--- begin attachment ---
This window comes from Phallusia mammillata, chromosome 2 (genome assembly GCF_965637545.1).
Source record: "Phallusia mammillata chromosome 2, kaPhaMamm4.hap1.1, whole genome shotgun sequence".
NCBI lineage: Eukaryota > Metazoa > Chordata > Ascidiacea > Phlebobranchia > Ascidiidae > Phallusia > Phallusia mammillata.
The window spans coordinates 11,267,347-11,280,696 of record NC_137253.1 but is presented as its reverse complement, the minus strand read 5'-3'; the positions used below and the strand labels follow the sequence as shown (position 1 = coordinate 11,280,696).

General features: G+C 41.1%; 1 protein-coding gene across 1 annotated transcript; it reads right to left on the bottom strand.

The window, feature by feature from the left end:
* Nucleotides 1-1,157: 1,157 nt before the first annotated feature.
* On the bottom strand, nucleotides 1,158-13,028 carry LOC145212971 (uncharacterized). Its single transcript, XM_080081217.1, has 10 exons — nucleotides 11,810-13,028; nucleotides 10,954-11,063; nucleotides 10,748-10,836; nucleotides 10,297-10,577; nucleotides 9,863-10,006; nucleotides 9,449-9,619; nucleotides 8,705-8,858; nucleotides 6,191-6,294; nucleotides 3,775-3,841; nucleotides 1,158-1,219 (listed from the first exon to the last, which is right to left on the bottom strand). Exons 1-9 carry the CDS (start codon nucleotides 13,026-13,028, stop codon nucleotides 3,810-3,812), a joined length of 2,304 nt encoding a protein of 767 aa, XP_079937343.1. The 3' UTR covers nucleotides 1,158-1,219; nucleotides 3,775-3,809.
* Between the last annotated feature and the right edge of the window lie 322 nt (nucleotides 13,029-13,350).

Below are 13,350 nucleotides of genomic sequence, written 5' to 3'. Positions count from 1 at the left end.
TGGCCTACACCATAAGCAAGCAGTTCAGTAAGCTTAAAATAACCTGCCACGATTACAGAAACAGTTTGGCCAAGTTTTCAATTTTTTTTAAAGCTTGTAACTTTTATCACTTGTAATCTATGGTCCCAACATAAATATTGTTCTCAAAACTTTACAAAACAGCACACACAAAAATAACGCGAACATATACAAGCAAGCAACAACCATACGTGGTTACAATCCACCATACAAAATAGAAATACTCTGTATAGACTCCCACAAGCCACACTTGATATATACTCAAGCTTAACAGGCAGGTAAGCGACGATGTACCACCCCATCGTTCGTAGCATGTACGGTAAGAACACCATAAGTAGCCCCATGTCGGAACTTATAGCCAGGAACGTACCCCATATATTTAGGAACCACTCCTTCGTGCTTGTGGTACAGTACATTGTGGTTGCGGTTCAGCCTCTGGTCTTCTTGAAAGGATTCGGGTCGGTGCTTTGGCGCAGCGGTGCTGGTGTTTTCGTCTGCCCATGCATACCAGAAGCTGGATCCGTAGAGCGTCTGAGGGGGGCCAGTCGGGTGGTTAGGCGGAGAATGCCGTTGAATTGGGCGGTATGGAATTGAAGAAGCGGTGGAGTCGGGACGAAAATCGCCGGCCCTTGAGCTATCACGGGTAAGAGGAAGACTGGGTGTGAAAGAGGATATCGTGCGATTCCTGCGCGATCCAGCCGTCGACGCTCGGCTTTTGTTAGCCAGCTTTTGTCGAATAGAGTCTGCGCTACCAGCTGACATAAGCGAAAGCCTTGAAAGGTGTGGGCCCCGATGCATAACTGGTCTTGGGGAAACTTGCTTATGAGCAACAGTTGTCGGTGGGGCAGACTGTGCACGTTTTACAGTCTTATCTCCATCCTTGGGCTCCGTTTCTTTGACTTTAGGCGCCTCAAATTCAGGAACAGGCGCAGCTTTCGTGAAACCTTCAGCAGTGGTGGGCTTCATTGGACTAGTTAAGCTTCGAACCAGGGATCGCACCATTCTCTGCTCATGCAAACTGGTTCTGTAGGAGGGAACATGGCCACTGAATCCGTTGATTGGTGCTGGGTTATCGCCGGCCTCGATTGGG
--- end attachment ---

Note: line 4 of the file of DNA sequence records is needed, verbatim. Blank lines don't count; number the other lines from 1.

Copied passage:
The window spans coordinates 11,267,347-11,280,696 of record NC_137253.1 but is presented as its reverse complement, the minus strand read 5'-3'; the positions used below and the strand labels follow the sequence as shown (position 1 = coordinate 11,280,696).